You could be making things worse.
No. No. No. No.
And, by the way, NO!
RAID is not back-up technology and should never be considered a replacement for backing up.
I’ll review what RAID is, and most importantly, what it is not.
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RAID and its uses
RAID — Redundant Array of Inexpensive Disks — is a technology used to increase either the reliability or speed of hard-disk access, or both, by configuring multiple disks to act as a single disk drive. RAID is not a replacement for backing up, as it provides no protection for other types of hardware failure, malware (including ransomware), or user error.
RAID is an acronym for Redundant Array of Inexpensive1 Disks.
Using RAID technology, multiple physical disks are configured to act as if they are a single disk.
There are several ways the disks can be arranged, but they all boil down to improving one or both of two things:
So-called “RAID arrays” of multiple disks can be managed either of two ways: using a dedicated hardware RAID controller, or RAID can be implemented in software by the operating system.
RAID is . . . improved reliability
RAID 1 (which is what you’re asking about) uses what’s called “mirroring” to improve the reliability (or more correctly, the fault tolerance) of a disk drive.
The two drives appear as a single device. Whenever data is written to the logical drive that your operating system sees (perhaps C:), that data is simultaneously written to both physical drives by the RAID controller.
Should either drive fail, the other is still present and available. The RAID controller will run in single-drive mode until the failed drive is replaced. Some RAID controllers allow this to happen without powering down at all.
Throughout all of this, the logical drive (i.e. C:) continues to work. The system as a whole is now more tolerant of drive failure; a physical drive can actually fail completely and the system can keep on running.
RAID is . . . improved speed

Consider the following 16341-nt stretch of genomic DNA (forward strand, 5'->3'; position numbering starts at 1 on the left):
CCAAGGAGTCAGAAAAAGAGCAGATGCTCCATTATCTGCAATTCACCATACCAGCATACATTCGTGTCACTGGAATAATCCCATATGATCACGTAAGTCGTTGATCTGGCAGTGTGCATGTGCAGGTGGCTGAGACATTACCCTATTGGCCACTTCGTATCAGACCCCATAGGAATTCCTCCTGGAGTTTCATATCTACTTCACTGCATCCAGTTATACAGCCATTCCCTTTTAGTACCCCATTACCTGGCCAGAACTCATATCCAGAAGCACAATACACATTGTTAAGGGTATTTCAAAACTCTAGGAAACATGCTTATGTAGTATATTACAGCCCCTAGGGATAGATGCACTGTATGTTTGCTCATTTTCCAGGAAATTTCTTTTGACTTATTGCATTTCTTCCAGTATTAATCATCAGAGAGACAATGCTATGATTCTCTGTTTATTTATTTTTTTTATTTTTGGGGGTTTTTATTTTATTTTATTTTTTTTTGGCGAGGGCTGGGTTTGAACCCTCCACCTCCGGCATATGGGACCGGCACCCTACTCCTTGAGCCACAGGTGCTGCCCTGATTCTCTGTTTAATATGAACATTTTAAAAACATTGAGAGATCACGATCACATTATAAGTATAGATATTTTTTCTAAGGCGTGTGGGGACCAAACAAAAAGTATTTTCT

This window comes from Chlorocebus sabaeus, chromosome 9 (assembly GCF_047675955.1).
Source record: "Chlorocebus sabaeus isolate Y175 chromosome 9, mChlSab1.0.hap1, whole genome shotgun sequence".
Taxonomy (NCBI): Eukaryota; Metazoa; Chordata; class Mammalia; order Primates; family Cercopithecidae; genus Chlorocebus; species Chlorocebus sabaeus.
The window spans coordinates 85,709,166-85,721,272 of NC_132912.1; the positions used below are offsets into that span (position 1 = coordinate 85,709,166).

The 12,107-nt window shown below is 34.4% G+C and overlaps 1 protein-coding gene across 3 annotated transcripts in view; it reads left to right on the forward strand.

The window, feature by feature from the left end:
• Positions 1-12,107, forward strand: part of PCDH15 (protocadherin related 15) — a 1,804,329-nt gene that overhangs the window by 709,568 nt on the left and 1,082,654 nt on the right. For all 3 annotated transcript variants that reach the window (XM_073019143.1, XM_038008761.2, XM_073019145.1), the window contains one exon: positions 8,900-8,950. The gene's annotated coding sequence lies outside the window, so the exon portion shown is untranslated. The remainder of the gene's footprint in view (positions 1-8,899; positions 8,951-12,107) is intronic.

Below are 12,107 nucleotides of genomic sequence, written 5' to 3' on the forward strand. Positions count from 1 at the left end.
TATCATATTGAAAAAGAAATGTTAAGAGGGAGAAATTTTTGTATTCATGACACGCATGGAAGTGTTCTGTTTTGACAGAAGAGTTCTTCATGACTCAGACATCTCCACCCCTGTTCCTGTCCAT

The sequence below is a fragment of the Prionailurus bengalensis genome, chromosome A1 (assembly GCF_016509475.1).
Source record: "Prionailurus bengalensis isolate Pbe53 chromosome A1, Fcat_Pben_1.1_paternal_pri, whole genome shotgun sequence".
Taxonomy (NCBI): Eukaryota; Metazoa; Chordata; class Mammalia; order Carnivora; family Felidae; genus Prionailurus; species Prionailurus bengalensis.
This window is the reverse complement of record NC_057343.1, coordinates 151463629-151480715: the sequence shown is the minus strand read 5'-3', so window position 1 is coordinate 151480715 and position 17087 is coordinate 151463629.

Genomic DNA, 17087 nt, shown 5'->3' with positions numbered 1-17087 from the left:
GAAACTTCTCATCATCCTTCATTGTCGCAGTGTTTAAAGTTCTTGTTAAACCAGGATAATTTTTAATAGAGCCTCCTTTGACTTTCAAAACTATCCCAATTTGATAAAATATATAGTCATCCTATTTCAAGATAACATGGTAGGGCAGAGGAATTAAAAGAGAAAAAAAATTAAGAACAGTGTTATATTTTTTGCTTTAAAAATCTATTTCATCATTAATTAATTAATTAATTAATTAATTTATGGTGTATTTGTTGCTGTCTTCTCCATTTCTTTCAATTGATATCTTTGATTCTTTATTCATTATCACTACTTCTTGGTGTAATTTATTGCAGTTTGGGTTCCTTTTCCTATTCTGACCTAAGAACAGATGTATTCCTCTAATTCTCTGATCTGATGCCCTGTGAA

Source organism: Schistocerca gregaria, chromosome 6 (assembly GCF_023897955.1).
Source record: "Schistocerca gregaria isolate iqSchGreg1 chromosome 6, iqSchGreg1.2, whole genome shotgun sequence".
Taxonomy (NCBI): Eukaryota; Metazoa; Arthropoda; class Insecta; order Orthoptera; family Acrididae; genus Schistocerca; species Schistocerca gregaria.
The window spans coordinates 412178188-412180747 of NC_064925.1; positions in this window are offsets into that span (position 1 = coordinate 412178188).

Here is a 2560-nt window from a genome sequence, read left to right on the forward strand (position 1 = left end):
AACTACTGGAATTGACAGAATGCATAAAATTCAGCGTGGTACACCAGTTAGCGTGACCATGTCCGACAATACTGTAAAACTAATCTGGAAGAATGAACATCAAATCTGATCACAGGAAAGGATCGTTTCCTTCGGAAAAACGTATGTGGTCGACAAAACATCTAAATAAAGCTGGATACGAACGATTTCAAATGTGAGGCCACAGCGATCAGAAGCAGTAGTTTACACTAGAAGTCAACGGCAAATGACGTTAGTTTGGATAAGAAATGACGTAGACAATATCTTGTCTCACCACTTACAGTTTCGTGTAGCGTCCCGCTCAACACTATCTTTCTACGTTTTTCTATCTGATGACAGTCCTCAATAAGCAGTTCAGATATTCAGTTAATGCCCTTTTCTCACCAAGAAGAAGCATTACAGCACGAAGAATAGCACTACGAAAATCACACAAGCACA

RAID 0 uses what’s called “striping” to improve the apparent speed of your hard disk.2
Striping spreads your data across two (or more) physical hard drives. Once again, they are combined transparently by the RAID controller to look like a single drive — perhaps your C: drive.
Hard-disk head movement and the speed of the spinning disk both limit the rate at which data can be retrieved from its media. As one example, by alternating every other sector of your data across two physical drives, the apparent data rate can theoretically be doubled.
RAID 0 should really never be used, even though it sometimes is. It increases the impact of hard drive failure. If either of the two drives fail, then the entire logical drive will have failed. I use it here as an example of a basic RAID technique that can be built upon.
RAID is… improved speed and reliability
The two techniques I’ve discussed can be combined in various ways by adding additional drives.
One common technique uses both redundancies of data across multiple drives and distribution of data across multiple drives to achieve both improved speed and fault tolerance.
Consider this equation:
A + B = Z
Let’s think of A and B as our data (we can also think of them as bytes or sectors — it doesn’t matter), and we’ll call Z a sum of A+B.